Hungry cities: Inclusive food markets in Africa
The Inspire Challenge is an initiative to challenge partners, universities, and others to use CGIAR data to create innovative pilot projects that will scale. We look for novel approaches that democratize data-driven insights to inform local, national, regional, and global policies and applications in agriculture and food security in real time; helping people–especially smallholder farmers and producers–to lead happier and healthier lives.
This proposal was selected as a 2019 winner, with the team receiving 100,000 USD to put their ideas into practice.
Food systems serving low-income, urban populations feed billions of consumers around the world, yet they can be challenging to analyze due to data gaps. To gain insights into the metropolitan Nairobi food system, the project proposes to analyze five years of commercial data on 17 fruit and vegetable crops from more than 20,000 farmers and 12,000 retailers and wholesale markets. Insights will support data-driven policy engagement, improve business decisions, and further research on the role of fresh fruits and vegetables (FFV) in reducing nutritional deficiencies in low-income populations.
Low-income populations in Nairobi have decreased access to FFV, which plays a key role in determining nutritional status; they disproportionately face iron and vitamin A deficiencies, and most households cite availability and cost as the main constraints to FFV consumption.
Because the food systems that feed low-income, urban populations in Nairobi contain multiple actors from fork to farm, both formal and informal, only partial or, in some cases, even contradictory information exists about the availability of products, consumption patterns, and price dynamics.
To close this data gap and improve access to affordable FFV, the project proposes to analyze five years of commercial fruit and vegetable crop data collected from the more than 20,000 farmers and 12,000 retailers in the Nairobi metropolitan food system by Twiga Foods, a Nairobi based start-up.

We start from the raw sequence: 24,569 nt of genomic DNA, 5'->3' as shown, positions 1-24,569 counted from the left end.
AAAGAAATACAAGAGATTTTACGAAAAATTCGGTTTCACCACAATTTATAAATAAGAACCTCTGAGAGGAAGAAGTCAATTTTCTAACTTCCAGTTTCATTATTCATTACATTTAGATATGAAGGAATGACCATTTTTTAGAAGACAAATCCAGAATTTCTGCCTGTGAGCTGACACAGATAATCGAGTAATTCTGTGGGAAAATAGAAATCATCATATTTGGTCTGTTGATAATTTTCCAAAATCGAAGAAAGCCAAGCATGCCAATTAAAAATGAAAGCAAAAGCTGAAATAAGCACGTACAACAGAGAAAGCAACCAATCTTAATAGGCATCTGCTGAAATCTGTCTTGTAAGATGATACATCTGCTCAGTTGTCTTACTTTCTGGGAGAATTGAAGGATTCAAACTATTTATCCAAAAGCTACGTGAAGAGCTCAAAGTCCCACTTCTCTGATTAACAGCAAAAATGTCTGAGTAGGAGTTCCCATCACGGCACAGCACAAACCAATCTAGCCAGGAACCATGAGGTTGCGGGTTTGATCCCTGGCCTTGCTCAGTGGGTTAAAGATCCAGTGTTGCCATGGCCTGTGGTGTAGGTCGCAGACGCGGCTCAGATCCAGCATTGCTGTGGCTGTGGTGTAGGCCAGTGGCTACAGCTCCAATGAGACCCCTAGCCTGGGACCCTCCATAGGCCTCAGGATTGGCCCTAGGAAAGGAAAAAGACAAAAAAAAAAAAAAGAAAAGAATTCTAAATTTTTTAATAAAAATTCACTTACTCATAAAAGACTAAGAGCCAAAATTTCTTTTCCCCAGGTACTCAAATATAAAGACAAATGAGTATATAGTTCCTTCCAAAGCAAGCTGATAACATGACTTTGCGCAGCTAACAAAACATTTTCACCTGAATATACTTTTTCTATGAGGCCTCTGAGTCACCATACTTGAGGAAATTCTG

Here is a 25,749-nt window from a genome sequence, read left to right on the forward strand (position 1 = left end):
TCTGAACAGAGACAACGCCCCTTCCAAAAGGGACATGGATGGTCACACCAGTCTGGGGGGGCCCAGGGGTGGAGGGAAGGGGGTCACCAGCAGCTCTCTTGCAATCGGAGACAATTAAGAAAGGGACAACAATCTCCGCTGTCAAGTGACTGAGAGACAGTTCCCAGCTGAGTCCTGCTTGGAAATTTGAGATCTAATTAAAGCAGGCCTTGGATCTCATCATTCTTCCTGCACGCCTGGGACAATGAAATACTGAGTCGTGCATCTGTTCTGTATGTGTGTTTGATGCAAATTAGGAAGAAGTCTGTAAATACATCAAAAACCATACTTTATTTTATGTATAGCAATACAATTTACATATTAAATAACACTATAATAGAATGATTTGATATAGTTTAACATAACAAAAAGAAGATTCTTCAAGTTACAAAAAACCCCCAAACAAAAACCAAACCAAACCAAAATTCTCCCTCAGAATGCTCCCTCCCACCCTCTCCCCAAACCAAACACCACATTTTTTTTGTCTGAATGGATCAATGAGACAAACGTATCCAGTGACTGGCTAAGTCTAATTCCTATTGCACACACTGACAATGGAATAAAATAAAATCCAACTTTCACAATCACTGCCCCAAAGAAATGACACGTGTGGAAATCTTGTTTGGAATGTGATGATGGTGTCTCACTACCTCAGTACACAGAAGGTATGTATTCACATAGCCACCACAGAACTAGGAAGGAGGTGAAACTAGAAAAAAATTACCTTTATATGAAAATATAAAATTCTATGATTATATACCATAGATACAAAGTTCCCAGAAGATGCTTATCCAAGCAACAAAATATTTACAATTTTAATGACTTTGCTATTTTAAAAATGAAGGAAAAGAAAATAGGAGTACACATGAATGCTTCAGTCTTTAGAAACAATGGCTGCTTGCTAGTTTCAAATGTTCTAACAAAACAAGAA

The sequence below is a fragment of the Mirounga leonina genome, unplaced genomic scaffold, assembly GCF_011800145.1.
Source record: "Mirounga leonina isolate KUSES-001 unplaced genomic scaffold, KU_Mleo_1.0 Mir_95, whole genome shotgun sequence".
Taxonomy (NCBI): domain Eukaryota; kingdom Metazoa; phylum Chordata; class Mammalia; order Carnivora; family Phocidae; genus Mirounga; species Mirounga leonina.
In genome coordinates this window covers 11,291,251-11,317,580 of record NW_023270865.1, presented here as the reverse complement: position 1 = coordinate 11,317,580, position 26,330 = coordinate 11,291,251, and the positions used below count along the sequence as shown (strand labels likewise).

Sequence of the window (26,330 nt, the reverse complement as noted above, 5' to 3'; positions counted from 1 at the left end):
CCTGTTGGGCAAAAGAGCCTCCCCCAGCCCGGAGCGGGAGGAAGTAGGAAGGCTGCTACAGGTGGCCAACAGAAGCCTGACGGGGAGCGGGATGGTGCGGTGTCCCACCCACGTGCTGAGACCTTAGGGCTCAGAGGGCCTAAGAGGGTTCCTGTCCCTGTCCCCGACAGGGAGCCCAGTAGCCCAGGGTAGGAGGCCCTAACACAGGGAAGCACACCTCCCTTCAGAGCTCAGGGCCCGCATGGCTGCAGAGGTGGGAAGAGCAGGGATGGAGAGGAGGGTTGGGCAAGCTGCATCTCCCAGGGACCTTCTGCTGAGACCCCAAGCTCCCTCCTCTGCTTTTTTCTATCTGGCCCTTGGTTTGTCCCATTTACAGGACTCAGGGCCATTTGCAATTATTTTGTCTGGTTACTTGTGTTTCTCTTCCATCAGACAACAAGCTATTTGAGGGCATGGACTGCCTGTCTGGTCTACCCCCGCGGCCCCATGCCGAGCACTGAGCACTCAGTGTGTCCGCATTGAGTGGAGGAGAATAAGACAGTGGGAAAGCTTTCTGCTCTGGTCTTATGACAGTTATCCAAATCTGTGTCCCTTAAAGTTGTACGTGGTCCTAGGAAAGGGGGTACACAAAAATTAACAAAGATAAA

Founded in 2014, Twiga Foods offers market-based solutions through an innovative business-to-business model. Using mobile technology, Twiga Foods has captured five years of market demand data for 17 fruit and vegetable crops from more than 20,000 farmers and 12,000 small-scale vendors.
The data-driven insights generated by this project will help identify inefficiencies in FFV production and distribution, assist policy makers in identifying sustainable solutions to providing healthy, safe, and affordable food to a growing urban population in Nairobi and beyond.
The Alliance of Bioversity International and CIAT coordinates the project’s research activities, leads in designing consumer data capture tools, and conducts data analysis and modelling for private sector decision-making and policy action.
Twiga Foods leads in developing the applications for data collection at the wholesale and retail levels. The applications will be deployed to more than 12,000 retailers currently working with Twiga Foods.
Step by step
Project awarded US$100K Inspire Challenge grant
The project was one of four winners of the Inspire Challenge 2019 and was awarded US$100K at the Convention of the CGIAR Platform for Big Data in Agriculture, during 16-18 October, 2019.
App and survey development
The Twiga team developed the data collection app, and the CIAT team surveyed market wholesalers, retailers, and consumers.
High frequency consumer surveys with COVID-19 adaptations
The COVID-19 pandemic hit Nairobi, Kenya as the team was set to begin consumer surveys about fruit and vegetable consumption. In response, the team added survey questions related to the impacts of the COVID-19 crisis.